New study shows common carp aquaculture in Neolithic China dating back 8,000 years

By using age-mortality and species-selection profiles from prehistoric East Asia, researchers identified carp aquaculture in Henan Province, China, thousands of years earlier than previously reported.
Johannes Krause is one of the authors of the Jena Declaration by which evolutionary researchers and zoologists oppose seemingly scientific justifications for racism and argue that the concept of race lacks any biological basis. In zoology and anthropology, the authors concludes, "today and in the future, not using the term race should be part of scientific decency".Photo: Jürgen Scheere/FSU

Jena Declaration - The concept of race is the result of racism, not its prerequisite

Johannes Krause is one of the authors of the Jena Declaration by which evolutionary researchers and zoologists oppose seemingly scientific justifications for racism and argue that the concept of race lacks any biological basis. In zoology and anthropology, the authors concludes, "today and in the future, not using the term race should be part of scientific decency".
Photo: Jürgen Scheere/FSU [more]
Patrick Roberts and Robert Spengler of the Department of Archaeology discuss the role Jena played on the career and ideas of Alexander von Humboldt and the development of the disciplines of Ecology, Climate Science, and Evolutionary Biology. They highlight how this legacy can still be seen in new research in Jena focused on human interactions with the natural world and our planet's changing environments and species. Read the full article here:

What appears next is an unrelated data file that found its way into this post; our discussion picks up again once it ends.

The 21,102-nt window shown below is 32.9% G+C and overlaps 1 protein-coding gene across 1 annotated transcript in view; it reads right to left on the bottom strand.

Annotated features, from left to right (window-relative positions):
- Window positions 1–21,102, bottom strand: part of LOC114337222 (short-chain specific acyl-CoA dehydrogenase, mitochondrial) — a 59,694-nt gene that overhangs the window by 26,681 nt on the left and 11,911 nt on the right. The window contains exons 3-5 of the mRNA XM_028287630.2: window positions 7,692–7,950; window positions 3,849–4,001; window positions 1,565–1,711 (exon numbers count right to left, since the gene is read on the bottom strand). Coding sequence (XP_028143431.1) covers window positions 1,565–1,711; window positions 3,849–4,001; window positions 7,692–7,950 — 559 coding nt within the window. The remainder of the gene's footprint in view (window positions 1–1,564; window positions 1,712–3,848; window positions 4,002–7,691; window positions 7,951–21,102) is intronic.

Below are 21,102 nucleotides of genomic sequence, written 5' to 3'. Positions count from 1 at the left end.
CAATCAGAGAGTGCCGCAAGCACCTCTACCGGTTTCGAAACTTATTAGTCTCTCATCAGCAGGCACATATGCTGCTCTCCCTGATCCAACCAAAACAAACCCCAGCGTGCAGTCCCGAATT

Celebrating Humboldt's long legacy in Jena

Patrick Roberts and Robert Spengler of the Department of Archaeology discuss the role Jena played on the career and ideas of Alexander von Humboldt and the development of the disciplines of Ecology, Climate Science, and Evolutionary Biology. They highlight how this legacy can still be seen in new research in Jena focused on human interactions with the natural world and our planet's changing environments and species. Read the full article here: [more]
Scientific analysis of dental calculus of the victims of famine found evidence of corn, oats, potatoes, wheat and dairy foods.